I have not, as far as I remember, encountered this theorem before. And for the time I’ve had to think about it I realize I’ve got no idea how to prove it. However, it’s a neat little result that makes me smile to hear about, and theorems that bring smiles are certainly worth sharing.

The Math Less Traveled

I haven’t written anything here in a while, but hope to write more regularly now that the semester is over—I have a seriesoncombinatorialproofs to finish up, some books to review, and a few other things planned. But to ease back into things, here’s a little puzzle for you. Recall that the Fibonacci numbers are defined by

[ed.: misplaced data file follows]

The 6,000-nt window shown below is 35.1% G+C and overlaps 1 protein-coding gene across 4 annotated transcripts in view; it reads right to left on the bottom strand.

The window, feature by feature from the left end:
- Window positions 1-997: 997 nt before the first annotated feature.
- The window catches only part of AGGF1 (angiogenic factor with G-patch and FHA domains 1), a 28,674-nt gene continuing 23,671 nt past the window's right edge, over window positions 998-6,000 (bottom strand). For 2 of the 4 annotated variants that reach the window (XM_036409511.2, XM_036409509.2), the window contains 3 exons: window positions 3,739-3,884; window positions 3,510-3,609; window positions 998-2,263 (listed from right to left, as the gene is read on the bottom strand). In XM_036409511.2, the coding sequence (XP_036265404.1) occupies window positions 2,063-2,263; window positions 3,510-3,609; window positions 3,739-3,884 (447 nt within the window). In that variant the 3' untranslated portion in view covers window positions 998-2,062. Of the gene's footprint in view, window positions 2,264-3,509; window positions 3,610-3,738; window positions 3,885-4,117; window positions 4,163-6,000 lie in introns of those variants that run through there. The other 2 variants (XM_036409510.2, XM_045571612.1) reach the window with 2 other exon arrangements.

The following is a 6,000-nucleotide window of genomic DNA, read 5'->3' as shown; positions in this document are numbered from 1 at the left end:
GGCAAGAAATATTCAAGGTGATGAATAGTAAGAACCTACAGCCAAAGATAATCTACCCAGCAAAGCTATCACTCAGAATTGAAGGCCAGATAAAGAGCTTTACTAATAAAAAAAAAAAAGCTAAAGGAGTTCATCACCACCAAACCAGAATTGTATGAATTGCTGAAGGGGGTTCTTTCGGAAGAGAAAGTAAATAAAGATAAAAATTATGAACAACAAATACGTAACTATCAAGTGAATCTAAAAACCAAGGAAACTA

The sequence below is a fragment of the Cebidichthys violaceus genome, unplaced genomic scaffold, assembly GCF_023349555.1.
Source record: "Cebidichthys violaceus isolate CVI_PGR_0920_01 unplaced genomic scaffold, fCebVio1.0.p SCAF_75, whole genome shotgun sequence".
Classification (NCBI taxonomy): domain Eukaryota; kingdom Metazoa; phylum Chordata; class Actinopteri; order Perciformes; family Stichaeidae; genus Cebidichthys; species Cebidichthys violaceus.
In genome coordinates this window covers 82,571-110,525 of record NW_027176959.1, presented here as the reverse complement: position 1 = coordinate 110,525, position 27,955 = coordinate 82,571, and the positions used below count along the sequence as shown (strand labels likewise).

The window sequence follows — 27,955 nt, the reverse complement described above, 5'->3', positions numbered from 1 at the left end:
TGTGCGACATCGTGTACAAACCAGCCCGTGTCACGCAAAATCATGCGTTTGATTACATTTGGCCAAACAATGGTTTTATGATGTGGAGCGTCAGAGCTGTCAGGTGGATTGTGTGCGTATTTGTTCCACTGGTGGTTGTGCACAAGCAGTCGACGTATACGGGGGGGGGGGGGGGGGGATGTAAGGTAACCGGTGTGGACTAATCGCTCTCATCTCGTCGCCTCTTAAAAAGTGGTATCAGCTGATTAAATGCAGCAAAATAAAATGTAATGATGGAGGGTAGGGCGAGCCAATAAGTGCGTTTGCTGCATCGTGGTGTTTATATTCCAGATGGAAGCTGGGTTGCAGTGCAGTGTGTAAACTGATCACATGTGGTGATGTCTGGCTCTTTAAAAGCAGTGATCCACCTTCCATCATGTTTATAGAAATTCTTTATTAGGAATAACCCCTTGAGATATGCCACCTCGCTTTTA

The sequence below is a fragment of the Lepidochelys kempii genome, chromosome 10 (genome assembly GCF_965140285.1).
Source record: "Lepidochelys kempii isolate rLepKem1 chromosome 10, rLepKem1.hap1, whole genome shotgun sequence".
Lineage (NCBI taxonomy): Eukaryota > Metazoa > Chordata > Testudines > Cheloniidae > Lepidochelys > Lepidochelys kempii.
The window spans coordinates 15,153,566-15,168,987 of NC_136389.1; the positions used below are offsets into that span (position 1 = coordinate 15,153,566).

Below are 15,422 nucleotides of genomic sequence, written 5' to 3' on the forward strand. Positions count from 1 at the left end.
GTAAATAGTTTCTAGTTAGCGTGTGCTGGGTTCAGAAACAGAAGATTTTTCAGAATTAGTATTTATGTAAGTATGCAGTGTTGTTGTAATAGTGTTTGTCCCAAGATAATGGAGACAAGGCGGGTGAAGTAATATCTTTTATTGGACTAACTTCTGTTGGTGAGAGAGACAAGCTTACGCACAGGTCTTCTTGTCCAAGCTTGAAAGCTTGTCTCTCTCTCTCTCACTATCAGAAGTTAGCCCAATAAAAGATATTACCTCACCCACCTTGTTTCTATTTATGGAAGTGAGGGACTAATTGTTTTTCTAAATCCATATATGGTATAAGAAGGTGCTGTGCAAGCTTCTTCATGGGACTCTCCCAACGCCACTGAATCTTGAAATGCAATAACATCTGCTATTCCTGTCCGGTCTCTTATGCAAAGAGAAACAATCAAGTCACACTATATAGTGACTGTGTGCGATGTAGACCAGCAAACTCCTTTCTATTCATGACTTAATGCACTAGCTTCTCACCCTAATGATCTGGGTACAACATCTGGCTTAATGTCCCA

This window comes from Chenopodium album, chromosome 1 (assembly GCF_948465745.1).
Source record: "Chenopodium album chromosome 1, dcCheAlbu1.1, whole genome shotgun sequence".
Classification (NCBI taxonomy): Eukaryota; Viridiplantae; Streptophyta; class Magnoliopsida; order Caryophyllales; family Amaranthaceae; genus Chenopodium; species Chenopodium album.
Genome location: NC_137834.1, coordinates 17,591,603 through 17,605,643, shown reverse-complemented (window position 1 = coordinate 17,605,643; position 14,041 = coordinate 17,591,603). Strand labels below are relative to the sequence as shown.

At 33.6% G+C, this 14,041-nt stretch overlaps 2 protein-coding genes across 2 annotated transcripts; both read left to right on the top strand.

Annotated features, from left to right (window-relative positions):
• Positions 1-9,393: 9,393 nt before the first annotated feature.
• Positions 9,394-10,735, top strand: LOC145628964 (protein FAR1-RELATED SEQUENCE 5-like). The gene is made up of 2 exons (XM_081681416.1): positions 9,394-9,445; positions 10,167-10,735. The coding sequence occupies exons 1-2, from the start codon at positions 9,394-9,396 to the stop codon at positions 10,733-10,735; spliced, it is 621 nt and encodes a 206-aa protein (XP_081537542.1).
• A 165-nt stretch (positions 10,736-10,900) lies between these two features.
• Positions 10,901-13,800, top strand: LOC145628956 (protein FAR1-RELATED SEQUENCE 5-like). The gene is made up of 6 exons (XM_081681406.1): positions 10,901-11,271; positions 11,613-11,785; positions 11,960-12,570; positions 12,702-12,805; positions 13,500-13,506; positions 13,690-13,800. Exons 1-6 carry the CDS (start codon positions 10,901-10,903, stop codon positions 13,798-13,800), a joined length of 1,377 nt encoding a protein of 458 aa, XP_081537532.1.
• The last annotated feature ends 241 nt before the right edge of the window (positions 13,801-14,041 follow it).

$latex F_0 = 0; F_1 = 1; F_{n+2} = F_{n+1} + F_n$.

Can you figure out a way to prove the following cute theorem?

If $latex m$ evenly divides $latex n$, then $latex F_m$ evenly divides $latex F_n$.

(Incidentally, the existence of this theorem constitutes good evidence that the “correct” definition of $latex F_0$ is $latex 0$, not $latex 1$.)

For example, $latex 5$ evenly divides $latex 10$, and sure enough, $latex F_5 = 5$ evenly divides $latex F_{10} = 55$. $latex 13$ evenly divides $latex 91$, and sure enough, $latex…

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